We must remember that Russia has a substantial nuclear force. Most of this material also dates back a number of years and some of it is no longer functional. Through corrupt practices, some of this stuff has disappeared into the stockpiles of other countries including Pakistan, Iran and North Korea. Most of the current stockpile of nuclear weapons is only maintained in its most basic form and then only out of necessity.

Personnel
The Russian army, in terms of personnel, is large but under-trained, the evidence of which came into view during the recent campaign in Georgia when Russian forces roamed around the Georgian countryside like a bunch of badly disciplined hooligans. Military service in Russia is badly rewarded in monetary terms and bad, undisciplined and corrupt behaviour is rife within the Russian defence forces as it is throughout other levels of Russian society.

Now we come to the shopping list that, in my view, Russia should be looking at in terms of spending increased resource revenues on modern equipment.

First of all, the command structure of Russian defence needs a major overhaul with a regional and local command structure replacing the current centralised command structure. Russia needs a well-paid, well trained and well-equipped army that is much smaller than is currently the case. A second-tier reservist force could be put in place. An effective commando force along the lines of the British and Australian SAS should be constituted with the same type of training and levels of equipment.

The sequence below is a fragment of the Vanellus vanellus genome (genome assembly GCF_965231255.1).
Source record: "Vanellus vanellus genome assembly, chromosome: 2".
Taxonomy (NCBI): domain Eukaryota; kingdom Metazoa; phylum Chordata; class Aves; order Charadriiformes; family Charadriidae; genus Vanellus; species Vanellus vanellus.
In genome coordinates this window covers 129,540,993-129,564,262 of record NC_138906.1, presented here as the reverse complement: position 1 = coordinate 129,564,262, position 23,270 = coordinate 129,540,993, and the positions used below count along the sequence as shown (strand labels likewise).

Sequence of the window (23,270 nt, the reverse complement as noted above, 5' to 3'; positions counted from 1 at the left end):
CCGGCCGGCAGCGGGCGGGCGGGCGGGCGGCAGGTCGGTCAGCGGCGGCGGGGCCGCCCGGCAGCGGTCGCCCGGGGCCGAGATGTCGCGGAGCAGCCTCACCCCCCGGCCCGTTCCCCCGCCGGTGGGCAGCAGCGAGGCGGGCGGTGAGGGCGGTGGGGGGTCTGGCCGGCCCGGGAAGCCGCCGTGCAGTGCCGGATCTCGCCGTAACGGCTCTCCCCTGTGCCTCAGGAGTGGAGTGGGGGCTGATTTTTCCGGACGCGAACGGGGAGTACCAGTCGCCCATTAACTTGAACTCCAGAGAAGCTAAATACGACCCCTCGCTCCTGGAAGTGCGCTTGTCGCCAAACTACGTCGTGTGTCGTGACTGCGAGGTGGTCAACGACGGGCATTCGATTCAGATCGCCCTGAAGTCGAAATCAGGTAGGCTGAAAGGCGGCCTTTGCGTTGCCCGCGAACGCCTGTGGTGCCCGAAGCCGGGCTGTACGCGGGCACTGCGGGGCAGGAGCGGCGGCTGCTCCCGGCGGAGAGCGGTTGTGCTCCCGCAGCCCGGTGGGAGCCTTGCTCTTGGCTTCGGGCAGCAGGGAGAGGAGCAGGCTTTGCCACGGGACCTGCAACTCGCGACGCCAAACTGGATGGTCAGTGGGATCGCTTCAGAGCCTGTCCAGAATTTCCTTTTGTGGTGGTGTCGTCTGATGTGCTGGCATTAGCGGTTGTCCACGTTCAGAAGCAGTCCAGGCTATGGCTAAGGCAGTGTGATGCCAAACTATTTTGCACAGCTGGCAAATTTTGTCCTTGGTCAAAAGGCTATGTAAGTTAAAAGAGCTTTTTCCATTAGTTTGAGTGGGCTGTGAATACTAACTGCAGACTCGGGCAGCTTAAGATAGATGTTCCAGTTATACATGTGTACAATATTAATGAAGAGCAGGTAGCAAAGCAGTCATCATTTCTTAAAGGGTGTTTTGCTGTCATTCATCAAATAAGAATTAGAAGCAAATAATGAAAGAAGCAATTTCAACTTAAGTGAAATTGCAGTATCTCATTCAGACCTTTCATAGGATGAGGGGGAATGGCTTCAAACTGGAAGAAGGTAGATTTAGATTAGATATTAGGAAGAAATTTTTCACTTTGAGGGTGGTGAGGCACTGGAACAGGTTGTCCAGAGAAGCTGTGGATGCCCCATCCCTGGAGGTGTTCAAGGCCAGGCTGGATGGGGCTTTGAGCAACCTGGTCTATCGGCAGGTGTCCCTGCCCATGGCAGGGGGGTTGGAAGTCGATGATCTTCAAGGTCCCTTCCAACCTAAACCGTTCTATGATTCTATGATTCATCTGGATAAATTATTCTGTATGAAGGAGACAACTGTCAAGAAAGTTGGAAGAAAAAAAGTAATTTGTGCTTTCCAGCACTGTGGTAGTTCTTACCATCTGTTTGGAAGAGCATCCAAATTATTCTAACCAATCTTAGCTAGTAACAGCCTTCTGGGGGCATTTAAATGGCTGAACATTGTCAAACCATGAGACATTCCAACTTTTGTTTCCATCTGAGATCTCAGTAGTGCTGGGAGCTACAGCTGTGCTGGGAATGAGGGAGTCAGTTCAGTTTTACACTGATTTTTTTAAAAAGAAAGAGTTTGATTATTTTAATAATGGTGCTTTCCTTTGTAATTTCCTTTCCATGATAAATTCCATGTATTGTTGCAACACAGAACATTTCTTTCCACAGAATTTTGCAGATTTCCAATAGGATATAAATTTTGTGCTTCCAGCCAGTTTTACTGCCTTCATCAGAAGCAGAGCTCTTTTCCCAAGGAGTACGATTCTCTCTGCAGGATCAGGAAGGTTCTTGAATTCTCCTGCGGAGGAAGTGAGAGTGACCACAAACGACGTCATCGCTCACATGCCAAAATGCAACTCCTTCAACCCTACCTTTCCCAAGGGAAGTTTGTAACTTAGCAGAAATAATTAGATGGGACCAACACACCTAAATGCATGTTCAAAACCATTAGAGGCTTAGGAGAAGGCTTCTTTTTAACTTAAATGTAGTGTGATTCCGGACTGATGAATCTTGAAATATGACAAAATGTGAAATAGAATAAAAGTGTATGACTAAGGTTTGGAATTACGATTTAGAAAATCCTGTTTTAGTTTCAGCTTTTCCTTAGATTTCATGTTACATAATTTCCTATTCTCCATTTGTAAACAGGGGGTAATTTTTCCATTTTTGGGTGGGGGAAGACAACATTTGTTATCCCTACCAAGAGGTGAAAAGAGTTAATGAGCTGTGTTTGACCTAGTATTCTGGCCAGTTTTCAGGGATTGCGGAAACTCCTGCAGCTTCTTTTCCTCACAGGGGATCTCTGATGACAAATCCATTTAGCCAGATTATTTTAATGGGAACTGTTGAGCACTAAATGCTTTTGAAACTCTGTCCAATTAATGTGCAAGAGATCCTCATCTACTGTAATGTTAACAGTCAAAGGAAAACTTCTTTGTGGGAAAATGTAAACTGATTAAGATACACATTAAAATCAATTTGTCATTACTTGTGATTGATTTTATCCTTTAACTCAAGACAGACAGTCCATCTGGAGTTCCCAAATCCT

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The Russian Navy could well scrap most of its old destroyers

Most of the heavier equipment such as tanks and APCs will have be replaced with new types as does most of the support equipment.

The Russian Navy could well scrap most of its old destroyers, frigates and other surface vessels except two missile cruisers and one carrier and then reconstitute a force of standard multipurpose type maritime force that has the capacity to respond quickly and is able to defend itself. This may mean a new carrier design as well. The nuclear-powered and armed submarine force would also have to be reconstituted into a much smaller force.

The air force could do with a number of things. It can further develop the Mig-AT type concept and also develop more structural reform in terms of tactics.

Russia needs a new ground-attack aircraft as the current stock is no longer capable to do the job properly.

The Sukhoi series of aircraft could see further development in terms of stand-off weapons and better air-to-air missiles. A new navigation, command and control system should be developed on perhaps the TU204 airframe or a further development of the Ilyushin IL76-78 airframes.

Further tanker development is also required.

Transport services could be made more effective by replacing old AN12s with IL76-78 as well as a purpose-built C130 size aircraft while long range transport needs a development of the AN124.

Russia needs a smaller nuclear, more modern missile strike deterrent equipped with multiple target warheads. There is simply no longer a purpose to be served by the current nuclear structure.

In overall terms though, Russia's current reliance on large numbers in all aspects is no longer a viable solution for Russia's defence needs. A much smaller, better equipped and better trained defence force would a much better job.